In most important aspects of our lives, we receive formal training. We need to learn to read and write? We go to school. We need to learn to drive? We go to drivers ed. We need a job? We get our degrees and have training. However, when it comes to parenting, there is no training required. Before my husband and I had our twin daughters, we went to a parenting class for the essential “How to keep the baby alive” kind of things and watched a few videos, but we honestly learned as we went! We listened to our moms and other experienced parents who had been there before and we did our best.
Just as I felt like I was finally getting the hang of my new role as “mom”, my girls turned two and the tantrums started. They turned three and they started fighting. They turned four and they started talking back to us. I remember one day, looking at my husband and saying, “I have no idea what I’m doing.” We hadn’t planned that far ahead and we weren’t sure what discipline was going to look like for us. We did a little reading and did our best, but we realized that what we were doing wasn’t effective and we were in over our heads with meltdowns from our strong-willed girls.
In come the puffballs. Well, puffballs and help from a counselor who was amazing at helping us develop strategies and a single method for dealing with behavior. (Note: if you’re struggling with your kiddo’s behavior, I highly recommend talking with a counselor or specialist. It was such a great decision for our family and we are all thriving because of it.) We ended up using “1-2-3 Magic” but I’ve also been trained in the “Nurtured Heart Approach” for work and we try to use a combination of the two.
Ok, back to the puffballs. Something that both of the methods have in common is focusing on the positive and not giving energy or emotion to the negative. One thing that has really worked for us is giving our girls a puffball when we notice them making good choices. Here’s how it works:
- Each kid get an empty jar (or glass or whatever you want it to be!).
- Buy a BUNCH of puffballs. I get mine at the Dollar Store because they are cheap.
- Explain the rules to the kiddos: Every time you notice them making a good choice, they get a puffball. They pick up their shoes the first time you ask without complaining. PUFFBALL- as you say,”I really like what a good listener you were by picking up your shoes the first time I asked.” They share something with their brother or sister. PUFFBALL- as you say, “Wow, that was really generous of you to share, that shows kindness.” The puffball is important, but your words are even more important. Notice what they did and acknowledge it as a character trait. Try not to say you are a “good boy” or “ good girl”. Using this language is hard at first, but the more you do it, the easier and more natural it feels. These acknowledgements come from the “Nurtured Heart Approach” and I’d encourage you to check it out!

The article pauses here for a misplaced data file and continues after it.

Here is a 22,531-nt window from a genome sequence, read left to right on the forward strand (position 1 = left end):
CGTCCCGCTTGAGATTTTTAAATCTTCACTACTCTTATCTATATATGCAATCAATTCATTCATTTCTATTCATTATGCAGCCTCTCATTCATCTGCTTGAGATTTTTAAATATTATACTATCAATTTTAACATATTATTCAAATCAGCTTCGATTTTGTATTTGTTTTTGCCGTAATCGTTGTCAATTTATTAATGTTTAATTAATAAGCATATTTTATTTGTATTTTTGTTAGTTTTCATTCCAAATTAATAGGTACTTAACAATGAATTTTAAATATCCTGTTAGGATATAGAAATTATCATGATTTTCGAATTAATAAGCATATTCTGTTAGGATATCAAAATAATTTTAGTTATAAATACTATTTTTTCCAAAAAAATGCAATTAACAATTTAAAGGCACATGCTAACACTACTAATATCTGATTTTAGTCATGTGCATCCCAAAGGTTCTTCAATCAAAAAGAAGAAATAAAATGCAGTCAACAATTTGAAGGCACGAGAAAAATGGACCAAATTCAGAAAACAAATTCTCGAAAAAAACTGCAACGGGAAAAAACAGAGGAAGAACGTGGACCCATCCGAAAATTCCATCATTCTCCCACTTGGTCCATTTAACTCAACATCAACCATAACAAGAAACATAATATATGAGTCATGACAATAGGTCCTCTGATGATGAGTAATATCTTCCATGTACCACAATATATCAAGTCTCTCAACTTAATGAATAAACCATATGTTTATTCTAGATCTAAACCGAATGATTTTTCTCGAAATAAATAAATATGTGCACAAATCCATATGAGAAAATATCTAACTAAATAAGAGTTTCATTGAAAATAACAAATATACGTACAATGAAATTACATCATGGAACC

- IMPORTANT rule: NEVER take puffballs away. When my girls do something that isn’t allowed or kind, they get breaks. I don’t engage emotionally, they just go take a break somewhere else. Have a strategy for the negative behaviors, whatever you choose for your family, but don’t take away puffballs. They are meant to be positive and encouraging. Give a lot of energy to the positives and the puffballs.
- Lastly, when the jar is full, they get a reward. Our rewards are never gifts or toys. Our girls get to have a special date with mom or dad where we spend quality time together, doing something they want to do! We’ve gone out for dinner, mini golfing, to get ice cream, to the park, etc. It’s really whatever they want to do! The most important thing is that it’s about quality time and building our relationship.
Ok, so the power isn’t in the puffball, it’s in you noticing all the awesome things that your kid is already doing! It has changed my girls, but mostly it has changed ME! It has helped me focus on all of the positive things they do rather than the bad choices. I’d love to hear if you give it a shot and how it goes.